Stevens Canyon Road, 1.5 miles east of Reflection Lakes

2.5 miles roundtrip

2 hours

Ohanapecosh Day Hikes

Trail

Description of Hike

Trailhead
Location

Distance

Estimated Round Trip Hiking Time

Life Systems Trail - The Forests & Springs of Ohanapecosh

The quiet green forests of Mount Rainier offer a shady contrast to the windswept high country of the park. Walk under towering Douglas firs & hemlocks to the bubbling waters of the Ohanapecosh Hot Springs.

Ohanapecosh Campground, behind visitor center

0.5 mile,
loop trail

30 minutes

Silver Falls Trail

The Ohanapecosh River falls majestically 75 feet in a silver spray. Stay on the trail and behind safety barriers. Rocks are wet and slippery.

Loop B of the Ohanapecosh Campground

3 miles roundtrip

Walk the trail as a loop by crossing the river on the bridge below the falls and return to the campground on the other side of the river.

2 hours

Grove of the Patriarchs Trail

The Ohanapecosh River surrounds an island of towering, thousand-year-old Douglas fir and western red cedar trees. Walk the trail to discover the grandeur and peace of this island.

Just west of the Stevens Canyon Entrance Station

1.3 miles,
loop trail


1 hour

Sunrise Day Hikes

Trail

Description of Hike

Trailhead
Location

Distance

Estimated Round Trip Hiking Time

Shadow Lakes Trail

This trail offers views of the White River Valley, Mount Rainier and access to Shadow Lake. Return to Sunrise via the steeper trail to Frozen Lake and Sourdough Ridge or follow the old roadway back to Sunrise.

Sunrise parking area

3 miles roundtrip

1.5 hours

Dege Peak via Sourdough Ridge Trail

Enjoy the beautiful subalpine meadows of the Sunrise area. A gentle climb to the ridge top offers breathtaking views of Mount Rainier, with Mount Baker, Glacier Peak, and Mount Adams in the distance. Stay on trail to protect fragile plants.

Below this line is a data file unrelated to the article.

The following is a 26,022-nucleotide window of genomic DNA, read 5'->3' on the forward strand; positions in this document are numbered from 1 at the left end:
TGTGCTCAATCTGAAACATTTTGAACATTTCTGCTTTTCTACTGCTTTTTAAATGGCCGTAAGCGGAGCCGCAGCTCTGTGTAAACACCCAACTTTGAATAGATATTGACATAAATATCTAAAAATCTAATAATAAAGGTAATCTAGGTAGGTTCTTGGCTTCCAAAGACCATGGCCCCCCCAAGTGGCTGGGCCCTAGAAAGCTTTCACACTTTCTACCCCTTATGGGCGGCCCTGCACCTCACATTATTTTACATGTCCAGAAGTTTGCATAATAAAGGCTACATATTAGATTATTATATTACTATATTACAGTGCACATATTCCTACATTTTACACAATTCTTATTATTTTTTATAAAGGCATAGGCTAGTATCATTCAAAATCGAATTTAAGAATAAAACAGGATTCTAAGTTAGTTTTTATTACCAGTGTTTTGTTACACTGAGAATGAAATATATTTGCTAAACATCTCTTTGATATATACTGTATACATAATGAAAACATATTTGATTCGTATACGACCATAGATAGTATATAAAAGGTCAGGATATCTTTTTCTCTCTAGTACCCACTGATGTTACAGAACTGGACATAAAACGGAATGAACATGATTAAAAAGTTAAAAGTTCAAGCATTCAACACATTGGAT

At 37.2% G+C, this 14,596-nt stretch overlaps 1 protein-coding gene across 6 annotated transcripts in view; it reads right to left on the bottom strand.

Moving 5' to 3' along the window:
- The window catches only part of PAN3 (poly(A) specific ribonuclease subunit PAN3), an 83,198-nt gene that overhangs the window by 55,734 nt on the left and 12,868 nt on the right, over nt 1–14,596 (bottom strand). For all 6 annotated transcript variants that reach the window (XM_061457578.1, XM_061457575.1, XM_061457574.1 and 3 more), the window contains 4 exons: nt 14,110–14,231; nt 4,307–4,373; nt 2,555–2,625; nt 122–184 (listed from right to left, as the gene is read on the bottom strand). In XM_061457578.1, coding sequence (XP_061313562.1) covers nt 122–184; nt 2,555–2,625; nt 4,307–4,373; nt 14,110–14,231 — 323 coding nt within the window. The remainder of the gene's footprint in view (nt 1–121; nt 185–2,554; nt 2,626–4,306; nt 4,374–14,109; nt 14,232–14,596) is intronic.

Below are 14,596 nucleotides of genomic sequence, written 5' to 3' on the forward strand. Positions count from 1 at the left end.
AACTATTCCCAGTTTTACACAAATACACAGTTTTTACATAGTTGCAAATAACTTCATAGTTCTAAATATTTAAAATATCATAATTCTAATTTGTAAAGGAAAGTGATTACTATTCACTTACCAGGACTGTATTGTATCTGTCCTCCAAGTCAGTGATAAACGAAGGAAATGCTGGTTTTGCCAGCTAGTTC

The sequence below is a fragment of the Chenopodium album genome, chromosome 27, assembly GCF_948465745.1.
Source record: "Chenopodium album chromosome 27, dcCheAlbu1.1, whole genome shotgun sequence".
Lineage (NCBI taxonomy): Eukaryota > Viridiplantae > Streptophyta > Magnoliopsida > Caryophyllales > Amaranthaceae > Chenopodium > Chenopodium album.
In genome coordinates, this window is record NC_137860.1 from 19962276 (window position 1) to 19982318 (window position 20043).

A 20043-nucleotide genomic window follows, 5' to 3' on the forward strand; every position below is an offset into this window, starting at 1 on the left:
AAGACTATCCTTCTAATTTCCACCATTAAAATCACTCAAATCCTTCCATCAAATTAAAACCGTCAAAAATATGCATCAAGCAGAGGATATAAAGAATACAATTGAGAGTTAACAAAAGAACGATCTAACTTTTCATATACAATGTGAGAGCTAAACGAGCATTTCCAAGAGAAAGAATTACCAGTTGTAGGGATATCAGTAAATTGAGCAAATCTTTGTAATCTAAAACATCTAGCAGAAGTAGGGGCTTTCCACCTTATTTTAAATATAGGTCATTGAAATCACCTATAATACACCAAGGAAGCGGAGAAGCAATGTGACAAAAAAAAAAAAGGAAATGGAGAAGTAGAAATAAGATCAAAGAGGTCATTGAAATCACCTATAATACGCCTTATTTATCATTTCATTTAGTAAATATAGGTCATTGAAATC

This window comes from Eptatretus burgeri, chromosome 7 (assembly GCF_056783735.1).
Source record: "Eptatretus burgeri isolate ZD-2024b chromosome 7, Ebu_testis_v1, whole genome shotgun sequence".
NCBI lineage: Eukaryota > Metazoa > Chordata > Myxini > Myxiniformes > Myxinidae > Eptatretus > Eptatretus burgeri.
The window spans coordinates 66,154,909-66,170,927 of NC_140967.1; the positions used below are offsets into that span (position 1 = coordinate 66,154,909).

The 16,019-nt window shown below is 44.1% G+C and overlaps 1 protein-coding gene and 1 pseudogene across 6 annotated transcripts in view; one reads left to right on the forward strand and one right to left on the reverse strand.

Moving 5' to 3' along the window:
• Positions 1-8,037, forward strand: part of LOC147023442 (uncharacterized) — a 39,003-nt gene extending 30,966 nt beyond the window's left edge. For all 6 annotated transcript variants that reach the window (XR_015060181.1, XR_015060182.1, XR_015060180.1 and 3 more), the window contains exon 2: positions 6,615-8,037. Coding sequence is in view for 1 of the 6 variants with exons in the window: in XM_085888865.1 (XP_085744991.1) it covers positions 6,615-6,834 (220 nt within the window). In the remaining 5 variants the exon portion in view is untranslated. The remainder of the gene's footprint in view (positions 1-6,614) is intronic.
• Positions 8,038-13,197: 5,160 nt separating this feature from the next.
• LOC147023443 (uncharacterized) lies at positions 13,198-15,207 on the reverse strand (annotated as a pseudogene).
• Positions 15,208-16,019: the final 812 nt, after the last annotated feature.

North side of Sunrise parking area

3.4 miles roundtrip

2 hours

Naches Peak Loop Trail

Explore the subalpine flower fields and breathtaking views of Mount Rainier. Late summer and fall brings an abundant supply of huckleberries. Half of the hike is on the Pacific Crest National Scenic Trail. Pets are not permitted on the west half of the loop trail, which is inside Mount Rainier National Park.

Chinook Pass/Tipsoo Lake

3.5 miles roundtrip

2 hours

Glacier Basin Trail

In summer, the meadows of the basin are a rainbow of wild flowers. Watch for mountain goats on the surrounding slopes and mountain climbers ascending the Inter Glacier to Camp Schurman. After the first mile, a ½ mile spur trail leads along the Emmons Moraine to a view of the Emmons Glacier, the largest glacier in the lower 48 states. Stay on designated trails to protect fragile plants.

White River Campground

7 miles

4 hours

Carbon/Mowich Day Hikes

Trail

Description of Hike

Trailhead
Location

Distance

Estimated Round Trip Hiking Time

Carbon River Rain Forest Nature Trail

Rain forests seldom occur far from coastal areas, making the forest that grows in this valley unique. Use this trail to explore the only true inland rain forest at Mount Rainier.

Carbon River entrance of Mount Rainier National Park

0.3 miles,
loop trail

20 minutes

Chenuis Falls Trail

Hike this trail to view Chenius Falls. Trail requires crossing the Carbon River on foot logs.

Hike the Carbon River Road (3.5 miles) to short Chenuis Falls Trail (0.2 mile).

7.4 miles roundtrip

2.5 hours

Green Lake Trail

Trail passes through old growth forest to reach Green Lake. Along the trail, view Ranger Falls.

Hike the Carbon River Road (3.6 miles) to Green Lake Trail (1.8 miles).

10.8 miles roundtrip

4 hours

Tolmie Peak Trail

Trail passes through the forest to Eunice Lake, then climbs to the Tolmie Peak fire lookout for views of Mount Rainier and the surrounding areas. Please stay on the trail to avoid damaging the meadows surrounding the lake.

Mowich Lake

6.5 miles roundtrip

4 hours